The History Of Auto Insurance

Almost everyone has an insurance policy on his or her vehicle, home, or any number of things, yet most probably do not know how the practice of insuring property came about. The original idea of property insurance actually goes back to the 2nd and 3rd millennia BC, when Babylonian and Chinese traders would separate their cargo among several  ships, so in case one ship would sink, their whole shipment would not be lost. This was a  very primitive way of insuring goods as they were carried by ships, but with this being the only way to transport things over a long distance at the time, their ingenuity was ahead of their time. Mediterranean sailing merchants paid the first known “premiums”. These merchants often took out loans to pay for their shipments; they would pay the lender an additional sum of money to insure they received their shipments. If for some reason the shipment was lost or stolen, the lender would cancel the loan in return for the additional funds paid. It took almost a thousand years to improve on this idea. If goods were shipped together for more than one merchant, they would all pay a “premium”. If any of all of the goods or lost, this premium would be distributed to the merchant or merchants that lost their shipment to cover its value. Insurance as we know it today came about due to the Great Fire of London in 1666 when over 13,000 homes and buildings were destroyed. After the disaster, Nicholas Barbon had an idea to open a business that did nothing but provide insurance against fire for brick and frame buildings, hence England’s first fire insurance company was established, “The Fire Office”.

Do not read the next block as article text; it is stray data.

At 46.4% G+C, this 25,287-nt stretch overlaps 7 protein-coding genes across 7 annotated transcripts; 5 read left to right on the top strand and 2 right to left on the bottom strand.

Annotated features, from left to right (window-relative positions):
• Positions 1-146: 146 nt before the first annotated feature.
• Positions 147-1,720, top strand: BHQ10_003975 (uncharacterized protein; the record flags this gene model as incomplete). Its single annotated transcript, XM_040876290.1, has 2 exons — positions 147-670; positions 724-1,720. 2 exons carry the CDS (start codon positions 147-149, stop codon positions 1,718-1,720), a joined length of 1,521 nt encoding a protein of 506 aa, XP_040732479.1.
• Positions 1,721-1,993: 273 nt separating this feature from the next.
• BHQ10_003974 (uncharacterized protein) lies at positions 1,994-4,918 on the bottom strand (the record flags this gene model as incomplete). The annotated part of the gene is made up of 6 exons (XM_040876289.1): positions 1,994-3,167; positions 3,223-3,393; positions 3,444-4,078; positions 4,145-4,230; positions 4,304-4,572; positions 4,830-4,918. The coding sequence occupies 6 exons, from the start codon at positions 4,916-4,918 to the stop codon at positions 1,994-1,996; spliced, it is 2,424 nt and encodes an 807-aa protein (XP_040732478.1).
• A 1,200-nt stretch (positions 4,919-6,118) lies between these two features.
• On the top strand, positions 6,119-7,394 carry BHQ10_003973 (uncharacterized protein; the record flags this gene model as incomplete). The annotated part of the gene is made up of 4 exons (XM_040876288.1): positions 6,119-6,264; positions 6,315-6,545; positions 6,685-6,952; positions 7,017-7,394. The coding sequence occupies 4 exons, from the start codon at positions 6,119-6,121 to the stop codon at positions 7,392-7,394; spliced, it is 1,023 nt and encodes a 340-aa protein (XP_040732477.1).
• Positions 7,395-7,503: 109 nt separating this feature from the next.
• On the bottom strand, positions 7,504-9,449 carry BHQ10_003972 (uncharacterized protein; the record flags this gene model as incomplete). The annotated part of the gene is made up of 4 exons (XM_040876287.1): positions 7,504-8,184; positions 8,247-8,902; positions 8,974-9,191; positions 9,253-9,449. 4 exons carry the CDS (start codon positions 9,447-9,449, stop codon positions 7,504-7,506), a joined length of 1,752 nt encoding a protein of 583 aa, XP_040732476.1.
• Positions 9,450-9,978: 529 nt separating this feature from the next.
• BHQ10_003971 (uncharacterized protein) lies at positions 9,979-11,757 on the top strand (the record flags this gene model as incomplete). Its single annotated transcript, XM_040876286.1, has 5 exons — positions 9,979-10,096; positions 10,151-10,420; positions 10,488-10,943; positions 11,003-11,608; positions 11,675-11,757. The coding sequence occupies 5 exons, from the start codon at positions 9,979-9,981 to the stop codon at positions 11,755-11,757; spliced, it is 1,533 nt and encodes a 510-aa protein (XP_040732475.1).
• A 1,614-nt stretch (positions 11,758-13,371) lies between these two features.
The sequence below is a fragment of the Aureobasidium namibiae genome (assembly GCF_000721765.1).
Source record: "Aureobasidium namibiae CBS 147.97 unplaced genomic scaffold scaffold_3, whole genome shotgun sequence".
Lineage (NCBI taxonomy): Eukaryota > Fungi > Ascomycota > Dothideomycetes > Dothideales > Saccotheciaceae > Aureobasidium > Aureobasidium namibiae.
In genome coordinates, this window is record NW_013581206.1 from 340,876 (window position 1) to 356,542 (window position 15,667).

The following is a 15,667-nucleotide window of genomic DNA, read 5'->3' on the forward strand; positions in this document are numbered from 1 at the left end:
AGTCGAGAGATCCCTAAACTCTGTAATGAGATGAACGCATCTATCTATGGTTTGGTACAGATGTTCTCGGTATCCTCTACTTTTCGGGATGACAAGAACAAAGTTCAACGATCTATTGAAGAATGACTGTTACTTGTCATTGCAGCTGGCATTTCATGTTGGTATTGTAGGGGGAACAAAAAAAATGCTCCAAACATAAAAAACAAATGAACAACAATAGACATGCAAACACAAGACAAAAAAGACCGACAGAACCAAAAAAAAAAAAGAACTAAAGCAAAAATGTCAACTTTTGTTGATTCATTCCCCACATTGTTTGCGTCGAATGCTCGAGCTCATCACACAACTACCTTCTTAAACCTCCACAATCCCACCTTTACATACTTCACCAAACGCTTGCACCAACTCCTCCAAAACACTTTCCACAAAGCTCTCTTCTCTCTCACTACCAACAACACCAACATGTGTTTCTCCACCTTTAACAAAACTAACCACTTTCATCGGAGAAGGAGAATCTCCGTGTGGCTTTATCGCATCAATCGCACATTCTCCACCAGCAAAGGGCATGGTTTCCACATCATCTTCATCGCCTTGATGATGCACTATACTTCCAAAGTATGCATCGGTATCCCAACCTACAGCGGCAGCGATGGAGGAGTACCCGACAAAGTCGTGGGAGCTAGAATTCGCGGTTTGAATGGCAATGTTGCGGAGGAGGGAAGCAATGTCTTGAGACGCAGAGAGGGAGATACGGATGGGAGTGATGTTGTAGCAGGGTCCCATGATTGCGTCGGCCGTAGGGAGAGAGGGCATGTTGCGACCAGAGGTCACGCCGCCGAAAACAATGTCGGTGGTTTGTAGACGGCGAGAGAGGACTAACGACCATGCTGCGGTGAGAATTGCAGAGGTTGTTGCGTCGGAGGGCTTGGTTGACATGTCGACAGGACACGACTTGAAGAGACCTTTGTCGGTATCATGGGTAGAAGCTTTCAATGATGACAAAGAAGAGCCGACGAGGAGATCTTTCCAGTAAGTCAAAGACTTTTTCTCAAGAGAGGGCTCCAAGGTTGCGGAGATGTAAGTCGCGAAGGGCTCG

The first auto insurance policy

Now that you know why property insurance was initially established, we can discuss the history of automobile insurance. The first auto insurance policy was issued in 1897 in Dayton, Ohio. Gilbert J. Loomis purchased a liability policy for about $1,000 for his vehicle from Traveler’s Insurance Company, who is still in business today. In today’s money, the equivalent of what Mr. Loomis paid then would be around $26,000. Now keep in mind, anyone could drive an automobile at the time if fortunate enough to be able to afford one. There was nothing to place to determine if someone was even capable of driving or not, so essentially it was a free for all. As the Ford Model T was just an idea at the time, and would not roll onto the road until 1914, chances are Mr. Loomis was insuring one of the first automobiles produced by Karl Benz, imported from Germany, which at the time would justify the incredibly high price he paid to insure it. The liability policy of 1897 covered the same thing as it does today; it protected Loomis in case his vehicle injured or killed someone or caused damage to any property other than his own. At the time, there were a very limited number of automobiles available, very few people that could afford them, and few, if any roads that were designed for car travel. There were no licensing requirements for automobiles or drivers, which meant there was no one training or testing people on how well they could drive an automobile. This also meant that anyone, no matter what age or capacity, could drive a car. Luckily, the fact that not many automobiles were available that people could afford, kept more people from becoming victims of the new “horseless carriage”.

The history of the driver’s license – holding drivers accountable.